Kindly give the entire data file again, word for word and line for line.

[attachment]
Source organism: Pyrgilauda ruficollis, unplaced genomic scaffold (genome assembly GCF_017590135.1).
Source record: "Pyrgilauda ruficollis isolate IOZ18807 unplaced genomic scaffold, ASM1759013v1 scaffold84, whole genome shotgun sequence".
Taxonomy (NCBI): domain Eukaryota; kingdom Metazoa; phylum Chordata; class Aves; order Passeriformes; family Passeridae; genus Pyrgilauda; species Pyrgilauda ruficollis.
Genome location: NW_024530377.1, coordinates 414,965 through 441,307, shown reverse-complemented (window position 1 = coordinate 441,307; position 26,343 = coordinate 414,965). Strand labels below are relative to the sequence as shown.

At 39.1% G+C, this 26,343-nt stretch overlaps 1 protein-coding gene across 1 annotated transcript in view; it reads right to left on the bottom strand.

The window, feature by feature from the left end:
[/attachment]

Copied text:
Source organism: Pyrgilauda ruficollis, unplaced genomic scaffold (genome assembly GCF_017590135.1).
Source record: "Pyrgilauda ruficollis isolate IOZ18807 unplaced genomic scaffold, ASM1759013v1 scaffold84, whole genome shotgun sequence".
Taxonomy (NCBI): domain Eukaryota; kingdom Metazoa; phylum Chordata; class Aves; order Passeriformes; family Passeridae; genus Pyrgilauda; species Pyrgilauda ruficollis.
Genome location: NW_024530377.1, coordinates 414,965 through 441,307, shown reverse-complemented (window position 1 = coordinate 441,307; position 26,343 = coordinate 414,965). Strand labels below are relative to the sequence as shown.

At 39.1% G+C, this 26,343-nt stretch overlaps 1 protein-coding gene across 1 annotated transcript in view; it reads right to left on the bottom strand.

The window, feature by feature from the left end: